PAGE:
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Electrostatic charges pose a severe threat to equipment and team members, and with environmentally friendly fluids and more efficient filtration creating higher fluid velocities, we must be aware of the dangers to prevent disaster from occurring.
By understanding how this phenomenon occurs, how it can be detected, and what hazards it presents, maintenance and engineering personnel can mitigate the risks before there are serious, or even deadly, consequences.
An electrostatic charge occurs when there is friction between two bodies of different potentials. Remember rubbing your feet on the carpet as a kid and then zapping your sibling? That was an electrostatic charge at work. This same phenomenon also occurs in hydraulic systems.
In a hydraulic system, you may have materials with two different electron energies, such as your hydraulic fluid and filter media. As your hydraulic fluid travels at a high velocity through the system, there will be a transfer of charge to the hydraulic fluid. This charge is carried by the fast-moving hydraulic fluid until it reaches a threshold value and discharges, most likely in the form of a spark.
Base fluids are classified according to their manufacturing process and level of refinement.
Group I is less refined and has lower oxidative stability and viscosity index characteristics than Group II or III, but has higher conductivity due to additive packages, which contain zinc, a heavy metal, and ash, a combustion residue.
With the adoption of more environmentally friendly fluids and the desire to reduce the levels of additives, heavy metals, and ash in the oil, more companies are switching to Group II and III base oils. This results in facilities using fluids with low levels of conductivity, and when combined with higher fluid velocities and increased filter efficiencies, the result is an increase in electrostatic charge.
There are dangerous consequences when an electric current is introduced to a hydraulic system.
To determine if electrostatic discharge can occur in your system, you must know:
High system velocity, operating temperatures below 15.5˚C, and the use of Group II or III fluids with low conductivity are all characteristics to look for. If your system matches these conditions, you need to investigate further.
Start by listening for clicking sounds in your filter housing, which indicates the current is discharging in the filter. Then listen for clicking in the reservoir; if occurring, this represents a very serious problem that must be addressed immediately.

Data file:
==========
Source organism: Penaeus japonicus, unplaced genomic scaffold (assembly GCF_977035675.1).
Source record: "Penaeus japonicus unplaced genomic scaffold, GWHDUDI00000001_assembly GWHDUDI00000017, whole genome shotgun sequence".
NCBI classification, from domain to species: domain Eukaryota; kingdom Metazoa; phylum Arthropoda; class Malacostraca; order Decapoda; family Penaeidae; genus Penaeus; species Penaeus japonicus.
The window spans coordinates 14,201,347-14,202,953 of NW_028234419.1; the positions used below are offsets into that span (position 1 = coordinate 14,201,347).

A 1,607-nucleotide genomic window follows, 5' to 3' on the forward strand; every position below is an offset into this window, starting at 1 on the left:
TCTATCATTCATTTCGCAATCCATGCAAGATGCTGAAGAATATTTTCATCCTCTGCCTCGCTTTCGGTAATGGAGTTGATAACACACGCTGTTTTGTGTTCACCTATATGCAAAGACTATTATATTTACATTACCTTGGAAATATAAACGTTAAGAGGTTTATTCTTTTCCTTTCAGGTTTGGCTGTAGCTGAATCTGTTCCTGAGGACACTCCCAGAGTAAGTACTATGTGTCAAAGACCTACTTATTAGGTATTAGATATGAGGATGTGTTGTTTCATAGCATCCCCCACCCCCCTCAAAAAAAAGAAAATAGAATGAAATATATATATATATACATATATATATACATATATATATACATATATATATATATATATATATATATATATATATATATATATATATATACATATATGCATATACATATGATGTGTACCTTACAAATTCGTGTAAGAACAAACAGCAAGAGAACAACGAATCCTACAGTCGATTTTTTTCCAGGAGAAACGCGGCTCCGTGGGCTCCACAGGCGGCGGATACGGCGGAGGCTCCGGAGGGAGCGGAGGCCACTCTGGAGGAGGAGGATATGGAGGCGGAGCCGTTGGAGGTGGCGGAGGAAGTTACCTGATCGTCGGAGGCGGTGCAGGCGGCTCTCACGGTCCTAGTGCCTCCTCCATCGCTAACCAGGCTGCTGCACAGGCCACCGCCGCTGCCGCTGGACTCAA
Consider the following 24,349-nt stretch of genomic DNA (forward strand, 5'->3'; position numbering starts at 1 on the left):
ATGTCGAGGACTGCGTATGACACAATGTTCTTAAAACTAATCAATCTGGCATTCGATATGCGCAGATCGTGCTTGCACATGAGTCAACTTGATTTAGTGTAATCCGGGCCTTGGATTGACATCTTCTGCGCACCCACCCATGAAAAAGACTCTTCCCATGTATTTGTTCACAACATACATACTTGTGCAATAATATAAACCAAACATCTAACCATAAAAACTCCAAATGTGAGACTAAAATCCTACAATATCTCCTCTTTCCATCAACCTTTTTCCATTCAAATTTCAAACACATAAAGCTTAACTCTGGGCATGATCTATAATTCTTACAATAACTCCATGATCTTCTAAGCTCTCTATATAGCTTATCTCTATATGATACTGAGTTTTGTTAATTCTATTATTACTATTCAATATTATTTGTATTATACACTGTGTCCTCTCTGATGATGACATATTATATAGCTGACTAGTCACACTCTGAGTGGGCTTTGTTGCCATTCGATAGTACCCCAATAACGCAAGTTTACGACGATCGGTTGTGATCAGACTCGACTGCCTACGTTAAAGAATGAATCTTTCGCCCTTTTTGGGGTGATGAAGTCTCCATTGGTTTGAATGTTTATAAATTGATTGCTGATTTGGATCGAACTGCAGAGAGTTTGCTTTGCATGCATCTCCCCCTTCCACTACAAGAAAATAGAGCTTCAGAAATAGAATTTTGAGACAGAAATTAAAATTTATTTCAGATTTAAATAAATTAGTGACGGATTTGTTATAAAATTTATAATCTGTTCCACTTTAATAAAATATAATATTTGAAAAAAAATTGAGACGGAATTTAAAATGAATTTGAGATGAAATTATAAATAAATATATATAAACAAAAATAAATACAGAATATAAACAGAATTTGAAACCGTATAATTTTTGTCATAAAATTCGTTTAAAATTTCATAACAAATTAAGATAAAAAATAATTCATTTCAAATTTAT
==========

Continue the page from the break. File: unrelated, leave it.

If you don’t hear clicking, but your system still matches the characteristics, there are other signs to look for.
First, inspect the filter for burn marks. Do this by removing the filter and cleaning it using a solvent. Then, with a magnifying glass, inspect it for any indication of burn marks. If you don’t feel confident performing this, consult your filter supplier, who may be able to perform the inspection for you.
Next, if valves are sticking or varnish is occurring, assume there is an issue. While it could be another problem, there’s a good chance it’s electrostatic discharge.
Finally, perform an oil analysis on your system, and have a qualified individual translate the results. This will reveal if your oil is aging rapidly. If you perform routine oil analyses, this anomaly will be easier to detect.
Hydraulic fluids must travel through piping at a high velocity, meaning some type of electrostatic charge will always exist; they require active mitigation to prevent irreversible machine damage and serious bodily injury. To mitigate electrostatic discharge:
Electrostatic discharge presents a serious threat that affects worker safety, equipment safety, and equipment reliability. The best tools to combat this issue are education and mitigation. Once you understand how your system should work, you can create and implement an effective, actionable plan to mitigate the risk and protect your critical assets.